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Non-communicable diseases and its risk factors among the transgender population in Kerala: a cross-sectional study



Non-communicable diseases (NCDs) are high on the priority list of the Kerala government, and exploring the extent to which transgender and gender diverse (TGD) community members benefit from the services of national programmes for NCDs can provide valuable insights on improving the inclusivity of the health system as it moves towards Universal Health Coverage. This study was conducted to explore the prevalence of NCD risk factors as well as facilitators and barriers to NCD management among the TGD population in Kerala.


A multiple methods study, including a cross-sectional survey of 120 self-identifying TGD people that included an adaptation of the WHO STEPS questionnaire, as well as in-depth interviews with thirteen individuals, was conducted in three districts of Kerala to explore the barriers and facilitators to NCD prevention and management.


The results are presented using the key dimensions emerging out of the Diederichsen framework. A range of discrimination faced by TGD people in Kerala traps them in situations of low educational outcomes with consequent disadvantages in the job market when they search for livelihoods. This results in a large proportion of our sample living away from families (69 percent), and finding themselves in precarious jobs including sex work (only 33 percent had a regular job), with all these aforementioned factors converging to marginalise their social position. This social position leads to differential risk exposures such as increased exposure to modifiable risk factors like alcohol (40 percent were current alcohol users) and tobacco use (40.8 percent currently used tobacco) and ultimately metabolic risk factors too (30 and 18 percent were hypertensive and diabetic respectively). Due to their differential vulnerabilities such as the discrimination that TGD people are subjected to (41.7 percent had faced discrimination at a healthcare centre in the past one year), those with higher exposure to risk factors often find it hard to bring about behavioural modifications and are often not able to access the services they require.


The disadvantaged social position of TGD people and associated structural issues result in exacerbated biological risks, including those for NCDs. Ignoring these social determinants while designing health programmes is likely to lead to sub-optimal outcomes.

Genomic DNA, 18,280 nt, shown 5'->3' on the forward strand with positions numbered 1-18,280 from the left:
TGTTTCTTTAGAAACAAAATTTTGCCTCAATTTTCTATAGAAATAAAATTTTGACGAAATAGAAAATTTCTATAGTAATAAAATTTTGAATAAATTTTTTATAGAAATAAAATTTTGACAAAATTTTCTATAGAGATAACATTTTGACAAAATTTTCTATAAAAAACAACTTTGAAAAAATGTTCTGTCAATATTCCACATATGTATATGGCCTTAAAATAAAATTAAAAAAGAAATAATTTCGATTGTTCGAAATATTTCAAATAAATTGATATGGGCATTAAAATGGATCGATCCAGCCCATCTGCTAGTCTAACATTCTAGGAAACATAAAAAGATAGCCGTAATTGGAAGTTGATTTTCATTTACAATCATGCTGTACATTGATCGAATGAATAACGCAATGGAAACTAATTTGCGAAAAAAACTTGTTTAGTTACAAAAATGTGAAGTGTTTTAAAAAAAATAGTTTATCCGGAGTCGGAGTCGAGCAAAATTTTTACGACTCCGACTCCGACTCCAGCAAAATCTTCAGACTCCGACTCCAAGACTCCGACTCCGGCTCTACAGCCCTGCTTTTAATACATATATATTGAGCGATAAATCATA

One of the key challenges in designing and implementing Universal health coverage (UHC) is that the capacity of individuals and groups to benefit from health system interventions, depends on more than just the availability and quality of services [1]. A range of social determinants of health have been described that play a key role in the attainment of health [2] and in fact, health systems are considered as an intermediate determinant of health. Health systems can reduce health inequity by addressing the needs and context-specific circumstances of marginalised populations, in order to provide redistributive health care and offer them preferential gains [3]. Since health systems are not purely technical systems but socio-technical systems, the achievement of UHC has to take these factors into account explicitly. We explore these issues through research which focused on the transgender community and their experience with Non-Communicable Diseases (NCDs) in the state of Kerala, which has led the epidemiological transition in India [4, 5].

The word transgender, and the phrase Transgender and gender diverse (TGD) are adjectives which are used to describe a person whose gender identity is incongruent with the sex they were assigned at birth. Trans women are people who are assigned the sex “male” at birth, as well as the associated gender role, but do not identify with these, and identify as women. Trans men are people who are assigned the sex “female” at birth, as well as the associated gender role, but do not identify with these, and identify as men. Gender fluidity is a gender identity that shifts over time and across situations [6].